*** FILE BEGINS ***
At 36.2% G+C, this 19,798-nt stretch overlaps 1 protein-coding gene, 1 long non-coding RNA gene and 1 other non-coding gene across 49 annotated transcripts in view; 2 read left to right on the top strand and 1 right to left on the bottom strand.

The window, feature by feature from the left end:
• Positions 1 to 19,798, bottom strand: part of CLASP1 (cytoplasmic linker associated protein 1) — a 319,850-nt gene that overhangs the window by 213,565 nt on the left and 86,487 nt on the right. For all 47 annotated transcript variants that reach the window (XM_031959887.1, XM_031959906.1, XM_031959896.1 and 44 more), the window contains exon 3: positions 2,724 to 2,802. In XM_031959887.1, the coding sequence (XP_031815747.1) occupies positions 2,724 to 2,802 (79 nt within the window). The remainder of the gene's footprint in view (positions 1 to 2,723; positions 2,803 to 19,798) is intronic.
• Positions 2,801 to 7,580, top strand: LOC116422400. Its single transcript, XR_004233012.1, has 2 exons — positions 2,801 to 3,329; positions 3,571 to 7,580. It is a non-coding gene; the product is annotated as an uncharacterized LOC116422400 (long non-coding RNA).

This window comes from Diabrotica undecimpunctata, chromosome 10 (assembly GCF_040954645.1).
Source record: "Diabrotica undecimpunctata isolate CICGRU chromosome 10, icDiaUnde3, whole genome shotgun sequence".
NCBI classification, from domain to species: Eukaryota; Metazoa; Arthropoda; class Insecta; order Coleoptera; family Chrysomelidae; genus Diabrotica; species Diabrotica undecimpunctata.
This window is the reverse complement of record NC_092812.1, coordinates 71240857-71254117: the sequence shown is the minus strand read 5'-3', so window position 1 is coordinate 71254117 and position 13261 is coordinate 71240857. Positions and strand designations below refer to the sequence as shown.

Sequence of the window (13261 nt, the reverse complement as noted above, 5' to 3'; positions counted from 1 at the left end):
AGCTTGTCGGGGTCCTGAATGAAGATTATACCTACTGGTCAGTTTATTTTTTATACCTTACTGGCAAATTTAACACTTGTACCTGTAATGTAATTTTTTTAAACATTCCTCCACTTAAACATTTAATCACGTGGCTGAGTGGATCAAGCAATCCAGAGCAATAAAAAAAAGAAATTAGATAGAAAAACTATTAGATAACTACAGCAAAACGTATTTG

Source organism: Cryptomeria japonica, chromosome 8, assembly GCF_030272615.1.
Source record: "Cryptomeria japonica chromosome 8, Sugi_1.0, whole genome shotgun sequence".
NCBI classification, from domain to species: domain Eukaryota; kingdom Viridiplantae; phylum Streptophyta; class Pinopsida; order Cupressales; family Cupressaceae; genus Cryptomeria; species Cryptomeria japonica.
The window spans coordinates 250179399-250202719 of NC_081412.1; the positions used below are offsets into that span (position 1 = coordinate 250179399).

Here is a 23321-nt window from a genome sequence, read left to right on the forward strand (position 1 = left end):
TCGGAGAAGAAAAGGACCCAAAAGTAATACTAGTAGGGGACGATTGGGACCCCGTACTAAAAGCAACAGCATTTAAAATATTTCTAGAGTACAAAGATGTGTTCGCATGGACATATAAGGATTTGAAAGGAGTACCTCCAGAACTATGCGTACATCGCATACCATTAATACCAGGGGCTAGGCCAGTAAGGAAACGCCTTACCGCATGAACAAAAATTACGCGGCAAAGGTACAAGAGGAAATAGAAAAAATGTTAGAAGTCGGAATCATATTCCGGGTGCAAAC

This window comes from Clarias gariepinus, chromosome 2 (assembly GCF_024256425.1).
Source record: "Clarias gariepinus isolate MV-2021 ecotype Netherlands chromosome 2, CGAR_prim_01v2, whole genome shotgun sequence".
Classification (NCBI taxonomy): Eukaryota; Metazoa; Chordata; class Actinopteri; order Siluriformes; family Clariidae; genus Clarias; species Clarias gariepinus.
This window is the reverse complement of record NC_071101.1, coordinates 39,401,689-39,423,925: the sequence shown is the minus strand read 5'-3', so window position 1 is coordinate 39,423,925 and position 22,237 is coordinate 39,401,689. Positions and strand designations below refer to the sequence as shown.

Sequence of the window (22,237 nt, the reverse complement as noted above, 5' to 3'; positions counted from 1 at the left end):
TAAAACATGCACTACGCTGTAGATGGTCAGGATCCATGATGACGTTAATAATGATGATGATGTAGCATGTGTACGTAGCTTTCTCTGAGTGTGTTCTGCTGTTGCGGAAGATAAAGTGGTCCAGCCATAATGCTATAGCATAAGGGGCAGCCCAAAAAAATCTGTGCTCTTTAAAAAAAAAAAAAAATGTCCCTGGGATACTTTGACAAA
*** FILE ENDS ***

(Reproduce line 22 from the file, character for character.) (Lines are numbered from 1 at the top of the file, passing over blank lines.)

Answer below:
TAAAACATGCACTACGCTGTAGATGGTCAGGATCCATGATGACGTTAATAATGATGATGATGTAGCATGTGTACGTAGCTTTCTCTGAGTGTGTTCTGCTGTTGCGGAAGATAAAGTGGTCCAGCCATAATGCTATAGCATAAGGGGCAGCCCAAAAAAATCTGTGCTCTTTAAAAAAAAAAAAAAATGTCCCTGGGATACTTTGACAAA